themcglynn.com

15 Jul

The Limits Of Human Speed

 The Present

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by Chris Bodenner

Chuck Klosterman investigates the notion:

Is there an irrefutable dead end to the 100-meter dash? Is there a speed at which a human body would just break down and disintegrate, no different than a machine pushed beyond the capacity of its individual components? Some have been arguing “yes” for years. Reza Noubary, a professor of mathematics, computer science, and statistics at Bloomsburg University in Pennsylvania, has estimated “with 95 percent confidence” that the ultimate time for the 100-meter dash is 9.44. [The current record, held by Usain Bolt, is 9.58 – a .37 improvement from 40 years ago.]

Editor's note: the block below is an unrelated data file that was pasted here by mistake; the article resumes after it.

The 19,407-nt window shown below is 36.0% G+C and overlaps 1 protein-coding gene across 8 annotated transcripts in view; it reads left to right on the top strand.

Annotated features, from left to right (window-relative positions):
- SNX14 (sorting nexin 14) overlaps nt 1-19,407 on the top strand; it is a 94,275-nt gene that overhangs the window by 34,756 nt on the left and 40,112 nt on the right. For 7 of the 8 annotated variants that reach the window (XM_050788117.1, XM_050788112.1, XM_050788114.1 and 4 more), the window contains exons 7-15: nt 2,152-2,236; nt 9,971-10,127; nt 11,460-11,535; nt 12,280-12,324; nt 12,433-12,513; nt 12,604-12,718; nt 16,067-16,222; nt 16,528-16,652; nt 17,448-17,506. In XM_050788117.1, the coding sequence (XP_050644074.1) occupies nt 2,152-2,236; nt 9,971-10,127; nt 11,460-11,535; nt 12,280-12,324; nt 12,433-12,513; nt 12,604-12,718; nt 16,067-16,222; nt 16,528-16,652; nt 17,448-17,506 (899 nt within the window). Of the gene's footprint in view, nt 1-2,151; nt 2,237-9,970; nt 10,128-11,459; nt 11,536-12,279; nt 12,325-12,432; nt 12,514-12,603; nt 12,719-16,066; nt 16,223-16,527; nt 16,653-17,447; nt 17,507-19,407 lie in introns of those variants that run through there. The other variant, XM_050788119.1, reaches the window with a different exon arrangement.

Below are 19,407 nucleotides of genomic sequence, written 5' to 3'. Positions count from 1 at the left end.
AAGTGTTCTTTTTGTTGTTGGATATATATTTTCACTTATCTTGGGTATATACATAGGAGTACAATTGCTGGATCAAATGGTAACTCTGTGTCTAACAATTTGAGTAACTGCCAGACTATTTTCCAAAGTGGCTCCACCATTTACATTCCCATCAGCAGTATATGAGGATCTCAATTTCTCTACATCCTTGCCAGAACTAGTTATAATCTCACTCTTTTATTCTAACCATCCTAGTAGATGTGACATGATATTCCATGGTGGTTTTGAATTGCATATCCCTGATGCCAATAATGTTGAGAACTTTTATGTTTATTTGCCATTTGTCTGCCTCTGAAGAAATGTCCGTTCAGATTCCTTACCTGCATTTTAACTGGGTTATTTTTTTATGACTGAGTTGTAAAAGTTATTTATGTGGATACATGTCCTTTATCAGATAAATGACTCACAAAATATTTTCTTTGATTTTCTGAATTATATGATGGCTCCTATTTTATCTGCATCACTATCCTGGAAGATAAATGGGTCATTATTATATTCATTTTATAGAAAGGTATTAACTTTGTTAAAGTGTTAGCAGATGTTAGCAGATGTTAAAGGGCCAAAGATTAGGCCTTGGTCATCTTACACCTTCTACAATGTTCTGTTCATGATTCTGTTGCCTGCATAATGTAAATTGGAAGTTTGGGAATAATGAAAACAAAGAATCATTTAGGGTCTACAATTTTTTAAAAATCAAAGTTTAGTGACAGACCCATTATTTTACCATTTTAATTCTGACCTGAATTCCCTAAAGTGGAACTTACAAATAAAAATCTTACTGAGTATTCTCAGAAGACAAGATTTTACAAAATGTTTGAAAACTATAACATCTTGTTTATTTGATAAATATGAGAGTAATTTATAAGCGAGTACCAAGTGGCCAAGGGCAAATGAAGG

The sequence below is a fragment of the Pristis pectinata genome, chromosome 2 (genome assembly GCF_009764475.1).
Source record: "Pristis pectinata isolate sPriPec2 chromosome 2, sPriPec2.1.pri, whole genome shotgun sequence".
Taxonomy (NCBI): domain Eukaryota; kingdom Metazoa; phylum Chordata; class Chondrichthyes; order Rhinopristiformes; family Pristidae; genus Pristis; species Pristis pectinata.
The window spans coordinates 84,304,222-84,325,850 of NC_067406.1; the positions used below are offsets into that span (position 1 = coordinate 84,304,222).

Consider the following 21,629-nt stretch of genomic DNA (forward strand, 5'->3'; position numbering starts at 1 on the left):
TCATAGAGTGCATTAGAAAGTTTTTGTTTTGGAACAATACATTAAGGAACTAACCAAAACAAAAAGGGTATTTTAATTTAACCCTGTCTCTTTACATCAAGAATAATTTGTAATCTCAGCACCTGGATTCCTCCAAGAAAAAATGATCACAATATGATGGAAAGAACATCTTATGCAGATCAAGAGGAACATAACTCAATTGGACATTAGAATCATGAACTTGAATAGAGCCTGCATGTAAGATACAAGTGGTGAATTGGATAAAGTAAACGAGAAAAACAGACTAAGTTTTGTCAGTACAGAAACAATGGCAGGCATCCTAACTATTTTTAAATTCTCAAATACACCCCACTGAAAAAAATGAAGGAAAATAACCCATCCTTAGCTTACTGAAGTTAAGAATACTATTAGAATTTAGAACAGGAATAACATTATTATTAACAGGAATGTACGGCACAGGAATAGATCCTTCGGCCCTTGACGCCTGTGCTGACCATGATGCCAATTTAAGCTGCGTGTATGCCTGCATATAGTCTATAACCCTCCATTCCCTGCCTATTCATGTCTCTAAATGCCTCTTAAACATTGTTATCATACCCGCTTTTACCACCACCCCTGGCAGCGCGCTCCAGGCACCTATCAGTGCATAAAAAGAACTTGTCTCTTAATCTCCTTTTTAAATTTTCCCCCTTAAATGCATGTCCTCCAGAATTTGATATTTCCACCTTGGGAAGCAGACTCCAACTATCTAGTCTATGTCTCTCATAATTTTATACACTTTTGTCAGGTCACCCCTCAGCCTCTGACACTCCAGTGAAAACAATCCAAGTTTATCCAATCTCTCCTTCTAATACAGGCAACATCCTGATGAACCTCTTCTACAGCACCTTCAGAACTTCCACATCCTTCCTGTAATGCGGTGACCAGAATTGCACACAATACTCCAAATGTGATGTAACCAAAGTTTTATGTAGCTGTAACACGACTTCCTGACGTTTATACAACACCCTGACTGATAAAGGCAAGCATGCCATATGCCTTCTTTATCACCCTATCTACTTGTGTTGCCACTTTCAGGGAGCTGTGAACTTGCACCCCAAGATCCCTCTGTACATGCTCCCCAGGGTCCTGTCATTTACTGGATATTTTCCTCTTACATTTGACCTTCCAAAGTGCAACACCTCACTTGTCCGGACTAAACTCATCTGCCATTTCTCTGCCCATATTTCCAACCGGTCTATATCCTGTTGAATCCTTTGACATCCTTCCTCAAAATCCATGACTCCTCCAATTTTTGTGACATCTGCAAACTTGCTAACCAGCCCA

That number seems as good a guess as anything else. But if Noubary is correct, it would force us to accept a depressing, unreliable notion — it would essentially mean we’re about 25 years away from the pinnacle of human performance. It would mean that most of us will see the fastest man that could ever exist within our own lifetimes.

This is a great quote from Olympic sprinter Ato Boldon, asked if someone will ever break 8.99 seconds:

“In order to answer this question, you have to think like a sprinter. And sprinters believe that — someday — somebody will run the 100 meters and the clock will read 0.00.”

The Future

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